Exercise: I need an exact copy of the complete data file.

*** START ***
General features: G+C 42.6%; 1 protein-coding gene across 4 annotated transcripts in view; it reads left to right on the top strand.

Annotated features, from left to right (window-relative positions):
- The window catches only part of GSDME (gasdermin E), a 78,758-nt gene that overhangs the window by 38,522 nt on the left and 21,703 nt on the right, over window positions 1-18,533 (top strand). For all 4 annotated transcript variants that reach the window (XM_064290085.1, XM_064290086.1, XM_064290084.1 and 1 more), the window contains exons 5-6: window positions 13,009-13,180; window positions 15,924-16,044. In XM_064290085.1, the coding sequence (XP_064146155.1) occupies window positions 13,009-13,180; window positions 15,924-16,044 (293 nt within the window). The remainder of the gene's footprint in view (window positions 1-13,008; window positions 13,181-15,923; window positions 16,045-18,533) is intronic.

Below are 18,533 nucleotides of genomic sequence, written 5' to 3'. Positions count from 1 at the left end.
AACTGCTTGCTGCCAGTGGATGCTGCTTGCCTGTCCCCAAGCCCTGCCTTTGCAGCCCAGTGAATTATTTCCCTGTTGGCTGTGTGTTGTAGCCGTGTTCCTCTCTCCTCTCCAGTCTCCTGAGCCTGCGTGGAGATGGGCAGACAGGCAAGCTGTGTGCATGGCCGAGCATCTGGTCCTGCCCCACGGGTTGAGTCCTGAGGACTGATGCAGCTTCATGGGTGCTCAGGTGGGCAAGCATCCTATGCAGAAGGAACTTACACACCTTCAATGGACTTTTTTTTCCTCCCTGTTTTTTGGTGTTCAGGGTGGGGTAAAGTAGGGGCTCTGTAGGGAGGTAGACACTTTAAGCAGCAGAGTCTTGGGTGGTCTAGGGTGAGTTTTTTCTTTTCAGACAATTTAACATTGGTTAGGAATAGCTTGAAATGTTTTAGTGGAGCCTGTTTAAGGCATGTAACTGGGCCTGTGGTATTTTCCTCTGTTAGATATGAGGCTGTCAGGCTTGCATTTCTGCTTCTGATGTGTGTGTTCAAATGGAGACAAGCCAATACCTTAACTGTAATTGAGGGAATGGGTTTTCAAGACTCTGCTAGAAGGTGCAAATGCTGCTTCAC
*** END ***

General features: G+C 42.6%; 1 protein-coding gene across 4 annotated transcripts in view; it reads left to right on the top strand.

Annotated features, from left to right (window-relative positions):
- The window catches only part of GSDME (gasdermin E), a 78,758-nt gene that overhangs the window by 38,522 nt on the left and 21,703 nt on the right, over window positions 1-18,533 (top strand). For all 4 annotated transcript variants that reach the window (XM_064290085.1, XM_064290086.1, XM_064290084.1 and 1 more), the window contains exons 5-6: window positions 13,009-13,180; window positions 15,924-16,044. In XM_064290085.1, the coding sequence (XP_064146155.1) occupies window positions 13,009-13,180; window positions 15,924-16,044 (293 nt within the window). The remainder of the gene's footprint in view (window positions 1-13,008; window positions 13,181-15,923; window positions 16,045-18,533) is intronic.

Below are 18,533 nucleotides of genomic sequence, written 5' to 3'. Positions count from 1 at the left end.
AACTGCTTGCTGCCAGTGGATGCTGCTTGCCTGTCCCCAAGCCCTGCCTTTGCAGCCCAGTGAATTATTTCCCTGTTGGCTGTGTGTTGTAGCCGTGTTCCTCTCTCCTCTCCAGTCTCCTGAGCCTGCGTGGAGATGGGCAGACAGGCAAGCTGTGTGCATGGCCGAGCATCTGGTCCTGCCCCACGGGTTGAGTCCTGAGGACTGATGCAGCTTCATGGGTGCTCAGGTGGGCAAGCATCCTATGCAGAAGGAACTTACACACCTTCAATGGACTTTTTTTTCCTCCCTGTTTTTTGGTGTTCAGGGTGGGGTAAAGTAGGGGCTCTGTAGGGAGGTAGACACTTTAAGCAGCAGAGTCTTGGGTGGTCTAGGGTGAGTTTTTTCTTTTCAGACAATTTAACATTGGTTAGGAATAGCTTGAAATGTTTTAGTGGAGCCTGTTTAAGGCATGTAACTGGGCCTGTGGTATTTTCCTCTGTTAGATATGAGGCTGTCAGGCTTGCATTTCTGCTTCTGATGTGTGTGTTCAAATGGAGACAAGCCAATACCTTAACTGTAATTGAGGGAATGGGTTTTCAAGACTCTGCTAGAAGGTGCAAATGCTGCTTCAC